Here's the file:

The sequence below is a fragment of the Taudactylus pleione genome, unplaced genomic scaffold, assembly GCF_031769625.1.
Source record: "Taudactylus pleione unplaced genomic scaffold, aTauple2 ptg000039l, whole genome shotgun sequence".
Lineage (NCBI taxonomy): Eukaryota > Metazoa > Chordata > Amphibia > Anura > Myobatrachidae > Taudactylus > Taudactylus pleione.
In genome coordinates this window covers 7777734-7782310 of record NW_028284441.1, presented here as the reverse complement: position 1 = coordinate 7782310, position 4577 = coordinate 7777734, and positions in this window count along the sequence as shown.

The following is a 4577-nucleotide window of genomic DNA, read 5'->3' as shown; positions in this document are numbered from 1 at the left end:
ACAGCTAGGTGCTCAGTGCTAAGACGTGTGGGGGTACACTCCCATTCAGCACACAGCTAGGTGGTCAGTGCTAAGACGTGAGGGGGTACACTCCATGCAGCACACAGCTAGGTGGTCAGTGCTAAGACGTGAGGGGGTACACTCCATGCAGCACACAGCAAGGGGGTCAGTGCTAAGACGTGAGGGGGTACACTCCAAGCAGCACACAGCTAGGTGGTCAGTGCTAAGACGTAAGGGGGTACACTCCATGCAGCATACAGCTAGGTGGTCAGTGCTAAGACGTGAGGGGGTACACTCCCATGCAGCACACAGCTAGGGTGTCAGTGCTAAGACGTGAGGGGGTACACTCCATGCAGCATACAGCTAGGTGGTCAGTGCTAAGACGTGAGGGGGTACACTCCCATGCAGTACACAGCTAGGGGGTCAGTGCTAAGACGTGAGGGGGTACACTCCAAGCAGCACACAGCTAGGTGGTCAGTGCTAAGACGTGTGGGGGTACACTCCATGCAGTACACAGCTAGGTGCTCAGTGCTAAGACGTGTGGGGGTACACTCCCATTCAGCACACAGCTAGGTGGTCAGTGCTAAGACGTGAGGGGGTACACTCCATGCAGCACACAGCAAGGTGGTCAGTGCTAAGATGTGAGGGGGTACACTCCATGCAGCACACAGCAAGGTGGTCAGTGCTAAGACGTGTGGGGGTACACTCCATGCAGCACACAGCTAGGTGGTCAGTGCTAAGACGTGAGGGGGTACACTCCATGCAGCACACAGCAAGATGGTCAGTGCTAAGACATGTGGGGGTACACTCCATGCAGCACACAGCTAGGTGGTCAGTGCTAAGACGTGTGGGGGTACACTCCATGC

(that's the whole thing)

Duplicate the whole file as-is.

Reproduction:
The sequence below is a fragment of the Taudactylus pleione genome, unplaced genomic scaffold, assembly GCF_031769625.1.
Source record: "Taudactylus pleione unplaced genomic scaffold, aTauple2 ptg000039l, whole genome shotgun sequence".
Lineage (NCBI taxonomy): Eukaryota > Metazoa > Chordata > Amphibia > Anura > Myobatrachidae > Taudactylus > Taudactylus pleione.
In genome coordinates this window covers 7777734-7782310 of record NW_028284441.1, presented here as the reverse complement: position 1 = coordinate 7782310, position 4577 = coordinate 7777734, and positions in this window count along the sequence as shown.

The following is a 4577-nucleotide window of genomic DNA, read 5'->3' as shown; positions in this document are numbered from 1 at the left end:
ACAGCTAGGTGCTCAGTGCTAAGACGTGTGGGGGTACACTCCCATTCAGCACACAGCTAGGTGGTCAGTGCTAAGACGTGAGGGGGTACACTCCATGCAGCACACAGCTAGGTGGTCAGTGCTAAGACGTGAGGGGGTACACTCCATGCAGCACACAGCAAGGGGGTCAGTGCTAAGACGTGAGGGGGTACACTCCAAGCAGCACACAGCTAGGTGGTCAGTGCTAAGACGTAAGGGGGTACACTCCATGCAGCATACAGCTAGGTGGTCAGTGCTAAGACGTGAGGGGGTACACTCCCATGCAGCACACAGCTAGGGTGTCAGTGCTAAGACGTGAGGGGGTACACTCCATGCAGCATACAGCTAGGTGGTCAGTGCTAAGACGTGAGGGGGTACACTCCCATGCAGTACACAGCTAGGGGGTCAGTGCTAAGACGTGAGGGGGTACACTCCAAGCAGCACACAGCTAGGTGGTCAGTGCTAAGACGTGTGGGGGTACACTCCATGCAGTACACAGCTAGGTGCTCAGTGCTAAGACGTGTGGGGGTACACTCCCATTCAGCACACAGCTAGGTGGTCAGTGCTAAGACGTGAGGGGGTACACTCCATGCAGCACACAGCAAGGTGGTCAGTGCTAAGATGTGAGGGGGTACACTCCATGCAGCACACAGCAAGGTGGTCAGTGCTAAGACGTGTGGGGGTACACTCCATGCAGCACACAGCTAGGTGGTCAGTGCTAAGACGTGAGGGGGTACACTCCATGCAGCACACAGCAAGATGGTCAGTGCTAAGACATGTGGGGGTACACTCCATGCAGCACACAGCTAGGTGGTCAGTGCTAAGACGTGTGGGGGTACACTCCATGC